Based on campaigning and dark skies mapping by the CPRE, the working group has gone on to start developing a range of information so that people can get involved and learn more about how to keep Norfolk coast skies dark. Kate Dougan said: “We plan to nominate more sites in the Norfolk Coast area of outstanding natural beauty; if you know a site which you think may work, please contact me at kate.dougan@norfolk.gov.uk or on 01328 850530.”

Two starry events coming up on the coast:
The announcement of the Dark Sky Discovery Site status coincides with this year’s 23rd Autumn Equinox Sky Camp, which is being held at Kelling Heath Holiday Park for the 15th year running. The event, organised in conjunction with the Loughton Astronomical Society, takes place over the weekend of 22nd-24th September, with the main event of the Sky Camp being held on Saturday 23rd.

The Astronomers take over Kelling Heath for the weekend, having booked all 300 touring pitches and the majority of luxury Holiday Homes and Woodland Lodges. Organisers of the Sky Camp, one of the largest in Europe, have organised trade stands, demonstrations and lectures around such topics as ‘deep sky imaging for complete beginners’, ‘planning your observing session’ and ‘high-res planetary imaging’.

Norfolk’s dark skies will also feature this winter at a special ‘supper and stargazing’ event at Norfolk Wildlife Trust’s Cley reserve. On December 7, the Norfolk Coast Partnership will present their Dark Skies project followed by supper and an astronomy session outside on the terrace with North Norfolk Astronomy Society. Booking is essential on 01263 740008.

Dark Sky Discovery Sites: 

  • Are away from local light pollution
  • Provide good sightlines of the horizon
  • Are easily and freely accessible at all times
  • Are dark enough to observe with the naked eye either the seven stars of the Orion constellation (One Star site), or The Milky Way (a darker, Two Star site).


More information about Dark Sky Discovery Sites at http://www.darkskydiscovery.org.uk/ .

The benefits of darkness:

  • Allows natural behaviours of wildlife – foraging, breeding, seasonal adaption and migration, crop growth
  • Regulates body clock through release of melatonin hormone which occurs at night
  • Improves mental health and wellbeing
  • Without sight as your primary aid your other senses (hearing, smell) become enhanced.
  • You can feel closer to nature
  • Stars are visible for astronomers and amateurs alike to enjoy

The UK Dark Sky Discovery partnership is led by the UK’s Science and Technology Facilities Council. Its other members are: Royal Astronomical Society; Federation of Astronomical Societies; Society for Popular Astronomy; British Association of Planetaria; Institute of Physics; Campaign for Dark Skies and UK Association for Science and Discovery Centres.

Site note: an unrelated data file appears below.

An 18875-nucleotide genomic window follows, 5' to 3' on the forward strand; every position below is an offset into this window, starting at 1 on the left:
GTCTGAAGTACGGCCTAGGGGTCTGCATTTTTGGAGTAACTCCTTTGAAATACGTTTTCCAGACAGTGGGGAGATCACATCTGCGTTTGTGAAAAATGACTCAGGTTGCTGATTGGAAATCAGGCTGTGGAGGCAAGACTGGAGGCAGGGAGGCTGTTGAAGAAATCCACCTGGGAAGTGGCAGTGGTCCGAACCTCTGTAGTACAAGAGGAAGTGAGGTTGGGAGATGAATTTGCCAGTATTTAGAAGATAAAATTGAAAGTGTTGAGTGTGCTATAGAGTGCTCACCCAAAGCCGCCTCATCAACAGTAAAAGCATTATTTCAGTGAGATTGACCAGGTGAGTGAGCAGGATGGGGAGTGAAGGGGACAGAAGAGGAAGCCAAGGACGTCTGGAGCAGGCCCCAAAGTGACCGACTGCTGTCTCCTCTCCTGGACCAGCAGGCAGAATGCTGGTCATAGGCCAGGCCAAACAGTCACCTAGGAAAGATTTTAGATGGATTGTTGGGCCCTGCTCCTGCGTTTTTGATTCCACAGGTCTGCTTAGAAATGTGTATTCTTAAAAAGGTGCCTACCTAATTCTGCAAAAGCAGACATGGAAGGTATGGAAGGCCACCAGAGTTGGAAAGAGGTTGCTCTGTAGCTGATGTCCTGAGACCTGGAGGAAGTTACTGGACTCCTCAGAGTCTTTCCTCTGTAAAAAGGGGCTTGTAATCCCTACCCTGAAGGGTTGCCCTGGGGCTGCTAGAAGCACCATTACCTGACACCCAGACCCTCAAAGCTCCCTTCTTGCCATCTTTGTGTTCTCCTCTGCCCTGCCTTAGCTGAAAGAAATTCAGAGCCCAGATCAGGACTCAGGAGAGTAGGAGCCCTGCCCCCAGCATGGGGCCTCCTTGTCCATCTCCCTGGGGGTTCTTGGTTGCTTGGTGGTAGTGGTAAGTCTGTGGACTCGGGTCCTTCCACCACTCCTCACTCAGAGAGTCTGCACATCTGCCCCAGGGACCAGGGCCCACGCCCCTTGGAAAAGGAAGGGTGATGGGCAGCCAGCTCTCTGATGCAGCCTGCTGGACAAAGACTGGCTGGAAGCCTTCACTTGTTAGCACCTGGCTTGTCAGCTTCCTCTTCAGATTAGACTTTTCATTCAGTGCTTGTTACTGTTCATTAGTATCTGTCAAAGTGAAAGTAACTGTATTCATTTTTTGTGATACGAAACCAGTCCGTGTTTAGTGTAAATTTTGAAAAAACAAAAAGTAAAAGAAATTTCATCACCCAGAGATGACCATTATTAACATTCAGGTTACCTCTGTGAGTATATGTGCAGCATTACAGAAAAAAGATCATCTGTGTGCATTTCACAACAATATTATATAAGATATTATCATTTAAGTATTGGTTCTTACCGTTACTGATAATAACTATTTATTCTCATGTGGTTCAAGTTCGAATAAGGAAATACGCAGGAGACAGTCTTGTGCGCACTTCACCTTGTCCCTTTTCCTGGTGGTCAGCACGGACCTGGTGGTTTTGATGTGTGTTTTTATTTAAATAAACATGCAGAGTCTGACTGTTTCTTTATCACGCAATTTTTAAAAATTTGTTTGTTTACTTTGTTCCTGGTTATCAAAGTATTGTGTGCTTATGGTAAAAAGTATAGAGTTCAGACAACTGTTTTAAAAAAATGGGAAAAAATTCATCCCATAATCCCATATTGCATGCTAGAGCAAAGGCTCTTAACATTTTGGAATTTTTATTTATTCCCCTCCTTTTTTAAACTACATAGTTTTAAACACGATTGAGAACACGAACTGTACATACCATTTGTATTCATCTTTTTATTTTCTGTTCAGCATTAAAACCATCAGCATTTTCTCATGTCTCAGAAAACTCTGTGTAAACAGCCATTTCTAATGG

The partnership aims to: • Engage people from diverse backgrounds with the night sky; • Encourage positive attitudes towards science and technology; • Support the development of dark sky places, awareness and tourism • Develop a national network of dark sky communicators; • Create long-lasting organisational partnerships in this area.

Managed by the Norfolk Coast Partnership, the Norfolk Coast was designated an Area of Outstanding Natural Beauty (AONB) in 1968. The 450 sq km area includes a coastal strip from Heacham to Bacton, plus outliers around the Sandringham area and between Sea Palling and Winterton. There are 46 AONBs in the UK. Along with National Parks, these are recognised as being worthy of special protection. The Norfolk Coast Partnership was set up in 1991 to work in partnership with local communities and all relevant organisations to safeguard the special character of the area. It is funded by Defra, Norfolk County Council, North Norfolk District Council, the Borough Council of King’s Lynn and West Norfolk, and Great Yarmouth Borough Council.  

EDP - Enjoy starry skies and discover the dark in north Norfolk

NNN - Enjoy starry skies and discover the dark in north Norfolk

Back To Listings

What our guests are saying:

I enjoy the countryside, it's lovely to wake up with the birds singing and seeing the squirrels running around.

Mr A. J. Birchmore, Nottingham